What’s at stake in Michigan v. Wood
Jurors remain free to exercise judgment and mercy in a criminal justice system that often lacks both.
Plus: Amash says the "two-party system is hurting America," Zuckerberg gets deepfaked, Wonkette's lame defense of Harris, and more...
Federal Judge Advocates Jury Nullification After Being Shocked by Overzealous Child Pornography Prosecution
It just makes sense to let jurors know about their already established power to exercise discretion over bad laws and ill-considered prosecutions.
End of a Jim Crow-era law a potential win for jury nullification.
Catherine Bernard doesn't ask jurors to "nullify" the laws. She just urges them to perform the full range of their powerful jobs.
In theory, yes. But not in the world we actually live in, where law enforcement is already rife with numerous discretionary decisions made unavoidable by the fact that we have far too many laws.
Michigan activist Keith Wood argues that his jury tampering conviction violated the First Amendment.
Keith Wood argues that his distribution of flyers was protected by the First Amendment.
Keith Wood, who was convicted of jury tampering last month, argued that he was exercising his First Amendment rights.
A medical marijuana provider unsuccessfully argues that improper jury instructions made his conviction invalid.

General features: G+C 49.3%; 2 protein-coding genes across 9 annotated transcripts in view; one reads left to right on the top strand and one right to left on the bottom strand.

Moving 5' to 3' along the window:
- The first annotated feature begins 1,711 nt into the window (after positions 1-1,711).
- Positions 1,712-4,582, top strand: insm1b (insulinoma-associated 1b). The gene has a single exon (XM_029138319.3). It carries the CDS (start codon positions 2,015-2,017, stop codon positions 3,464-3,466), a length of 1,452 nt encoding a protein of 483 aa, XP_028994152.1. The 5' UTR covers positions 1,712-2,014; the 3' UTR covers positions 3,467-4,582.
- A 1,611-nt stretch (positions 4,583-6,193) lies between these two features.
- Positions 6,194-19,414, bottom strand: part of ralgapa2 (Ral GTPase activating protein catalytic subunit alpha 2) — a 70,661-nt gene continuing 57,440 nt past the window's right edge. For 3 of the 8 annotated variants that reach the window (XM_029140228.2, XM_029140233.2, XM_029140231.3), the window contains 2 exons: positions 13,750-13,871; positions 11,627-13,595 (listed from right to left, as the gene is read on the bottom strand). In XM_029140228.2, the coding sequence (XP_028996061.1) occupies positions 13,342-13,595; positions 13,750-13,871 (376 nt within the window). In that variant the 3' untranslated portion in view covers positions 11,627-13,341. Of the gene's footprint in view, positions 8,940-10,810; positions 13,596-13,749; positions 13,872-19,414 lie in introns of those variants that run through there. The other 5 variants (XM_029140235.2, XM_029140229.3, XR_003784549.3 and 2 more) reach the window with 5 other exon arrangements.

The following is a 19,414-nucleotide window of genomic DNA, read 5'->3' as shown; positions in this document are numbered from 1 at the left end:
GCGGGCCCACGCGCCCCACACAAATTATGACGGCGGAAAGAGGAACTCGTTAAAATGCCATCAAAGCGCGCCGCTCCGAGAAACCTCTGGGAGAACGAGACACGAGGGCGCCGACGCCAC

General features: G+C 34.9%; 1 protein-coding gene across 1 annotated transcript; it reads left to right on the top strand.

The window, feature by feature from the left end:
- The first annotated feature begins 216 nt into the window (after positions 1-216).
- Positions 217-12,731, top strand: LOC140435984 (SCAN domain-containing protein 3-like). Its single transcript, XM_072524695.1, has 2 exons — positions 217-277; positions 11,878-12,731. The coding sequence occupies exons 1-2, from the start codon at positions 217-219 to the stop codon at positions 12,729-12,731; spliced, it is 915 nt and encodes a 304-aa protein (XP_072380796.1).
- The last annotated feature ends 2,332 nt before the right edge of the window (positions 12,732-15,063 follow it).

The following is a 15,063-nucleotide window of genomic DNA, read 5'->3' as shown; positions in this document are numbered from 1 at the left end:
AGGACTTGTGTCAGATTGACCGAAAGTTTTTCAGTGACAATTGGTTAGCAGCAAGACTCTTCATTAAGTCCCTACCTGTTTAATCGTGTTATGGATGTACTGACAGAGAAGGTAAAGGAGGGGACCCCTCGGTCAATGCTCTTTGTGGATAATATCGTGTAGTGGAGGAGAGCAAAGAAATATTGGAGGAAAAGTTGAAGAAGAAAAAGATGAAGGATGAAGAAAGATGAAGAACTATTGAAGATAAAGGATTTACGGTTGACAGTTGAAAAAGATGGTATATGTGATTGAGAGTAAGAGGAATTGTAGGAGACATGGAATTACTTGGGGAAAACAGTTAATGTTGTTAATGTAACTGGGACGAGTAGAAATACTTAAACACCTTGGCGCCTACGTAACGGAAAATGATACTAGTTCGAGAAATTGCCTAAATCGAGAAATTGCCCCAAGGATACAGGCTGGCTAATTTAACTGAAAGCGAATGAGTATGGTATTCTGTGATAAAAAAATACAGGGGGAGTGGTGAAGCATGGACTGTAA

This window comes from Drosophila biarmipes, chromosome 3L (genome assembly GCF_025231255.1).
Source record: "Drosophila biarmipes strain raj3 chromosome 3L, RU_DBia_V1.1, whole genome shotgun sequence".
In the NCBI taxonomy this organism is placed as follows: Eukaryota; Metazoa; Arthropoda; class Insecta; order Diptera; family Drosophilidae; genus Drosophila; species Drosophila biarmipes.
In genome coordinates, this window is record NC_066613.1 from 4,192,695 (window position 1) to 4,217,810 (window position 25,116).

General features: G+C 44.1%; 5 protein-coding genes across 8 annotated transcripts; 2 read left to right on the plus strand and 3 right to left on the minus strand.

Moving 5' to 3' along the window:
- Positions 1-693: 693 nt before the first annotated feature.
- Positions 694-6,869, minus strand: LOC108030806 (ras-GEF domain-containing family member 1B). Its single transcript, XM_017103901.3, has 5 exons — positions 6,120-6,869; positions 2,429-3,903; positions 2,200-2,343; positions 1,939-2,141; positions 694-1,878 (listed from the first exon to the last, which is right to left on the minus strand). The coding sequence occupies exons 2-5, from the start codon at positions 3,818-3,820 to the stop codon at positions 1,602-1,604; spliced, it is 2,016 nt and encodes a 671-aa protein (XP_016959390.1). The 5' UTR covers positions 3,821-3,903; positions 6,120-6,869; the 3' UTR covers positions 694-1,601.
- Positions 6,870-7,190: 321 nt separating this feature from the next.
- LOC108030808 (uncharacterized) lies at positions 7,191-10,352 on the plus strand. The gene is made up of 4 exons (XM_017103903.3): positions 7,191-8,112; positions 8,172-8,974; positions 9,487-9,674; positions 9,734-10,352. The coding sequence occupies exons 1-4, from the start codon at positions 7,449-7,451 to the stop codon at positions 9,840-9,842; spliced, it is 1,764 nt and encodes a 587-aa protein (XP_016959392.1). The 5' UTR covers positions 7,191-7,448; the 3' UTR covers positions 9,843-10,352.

Handing out pamphlets gets treated as a crime.
Jury nullification angers judges and prosecutors, but it's all just part of the jurors' role in protecting us from the government.
Keith Wood still faces a misdemeanor jury tampering charge for exercising his freedom of speech.
The former 2nd Circuit judge suggests that court was wrong to categorically reject a jury's right to acquit a guilty defendant.
Mitch Morrissey tried to imprison activists for passing out jury nullification pamphlets.
A judge claims freedom of speech is a felony.
The city treats handing out pamphlets near a courthouse as a crime.
Denver Police Continue Harassing Jury Nullification Activists, One Day After a Federal Judge Told Them to Cut It Out
According to the cops, a stack of pamphlets is an illegal "encumbrance."
Denver Concedes Distributing Jury Nullification Pamphlets Near a Courthouse Is Constitutionally Protected
But it still won't drop charges against activists arrested for distributing jury nullification pamphlets near a courthouse.
FIJA says banning its pamphlets near courthouses violates the First Amendment.
Mitch Morrissey warns that Eric Brandt is still at large and may be armed with jury nullification flyers.
Don't assume I agree to enforce absurd laws.
How "the people" work around bad prosecutors.
Mark Iannicelli could go to prison for advocating jury nullification.
Voting is fine, but there are better ways to keep government officials on their toes.
Says, "It's time, like with Prohibition, to step back and say this was a stupid thing to do"
The prosecution, meanwhile, wants to censor the Internet
Checking in on one man's war on the war on drugs
Do Wisconsin jurors have the big, brass ones of their New Hampshire counterparts?
If the public won't convict defendants, there's no reason to have prohibition on the books